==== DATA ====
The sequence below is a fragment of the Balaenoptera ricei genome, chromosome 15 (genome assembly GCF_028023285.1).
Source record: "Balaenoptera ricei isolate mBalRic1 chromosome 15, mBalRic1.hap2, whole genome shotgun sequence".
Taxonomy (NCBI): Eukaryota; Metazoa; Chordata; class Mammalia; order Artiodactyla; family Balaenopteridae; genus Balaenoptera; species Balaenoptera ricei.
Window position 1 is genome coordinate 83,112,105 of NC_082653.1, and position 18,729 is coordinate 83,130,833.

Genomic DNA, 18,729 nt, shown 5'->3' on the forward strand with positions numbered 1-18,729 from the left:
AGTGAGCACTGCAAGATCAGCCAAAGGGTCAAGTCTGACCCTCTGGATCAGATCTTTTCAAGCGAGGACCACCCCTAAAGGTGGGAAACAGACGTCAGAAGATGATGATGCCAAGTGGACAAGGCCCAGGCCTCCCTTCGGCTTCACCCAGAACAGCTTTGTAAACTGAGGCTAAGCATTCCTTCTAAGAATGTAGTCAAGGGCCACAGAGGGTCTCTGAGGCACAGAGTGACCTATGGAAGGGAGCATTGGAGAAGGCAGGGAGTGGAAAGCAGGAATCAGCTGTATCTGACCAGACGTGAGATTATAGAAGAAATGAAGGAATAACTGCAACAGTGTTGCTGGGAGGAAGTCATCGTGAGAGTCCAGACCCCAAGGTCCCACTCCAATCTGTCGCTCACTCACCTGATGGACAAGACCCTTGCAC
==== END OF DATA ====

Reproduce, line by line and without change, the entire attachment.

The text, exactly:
The sequence below is a fragment of the Balaenoptera ricei genome, chromosome 15 (genome assembly GCF_028023285.1).
Source record: "Balaenoptera ricei isolate mBalRic1 chromosome 15, mBalRic1.hap2, whole genome shotgun sequence".
Taxonomy (NCBI): Eukaryota; Metazoa; Chordata; class Mammalia; order Artiodactyla; family Balaenopteridae; genus Balaenoptera; species Balaenoptera ricei.
Window position 1 is genome coordinate 83,112,105 of NC_082653.1, and position 18,729 is coordinate 83,130,833.

Genomic DNA, 18,729 nt, shown 5'->3' on the forward strand with positions numbered 1-18,729 from the left:
AGTGAGCACTGCAAGATCAGCCAAAGGGTCAAGTCTGACCCTCTGGATCAGATCTTTTCAAGCGAGGACCACCCCTAAAGGTGGGAAACAGACGTCAGAAGATGATGATGCCAAGTGGACAAGGCCCAGGCCTCCCTTCGGCTTCACCCAGAACAGCTTTGTAAACTGAGGCTAAGCATTCCTTCTAAGAATGTAGTCAAGGGCCACAGAGGGTCTCTGAGGCACAGAGTGACCTATGGAAGGGAGCATTGGAGAAGGCAGGGAGTGGAAAGCAGGAATCAGCTGTATCTGACCAGACGTGAGATTATAGAAGAAATGAAGGAATAACTGCAACAGTGTTGCTGGGAGGAAGTCATCGTGAGAGTCCAGACCCCAAGGTCCCACTCCAATCTGTCGCTCACTCACCTGATGGACAAGACCCTTGCAC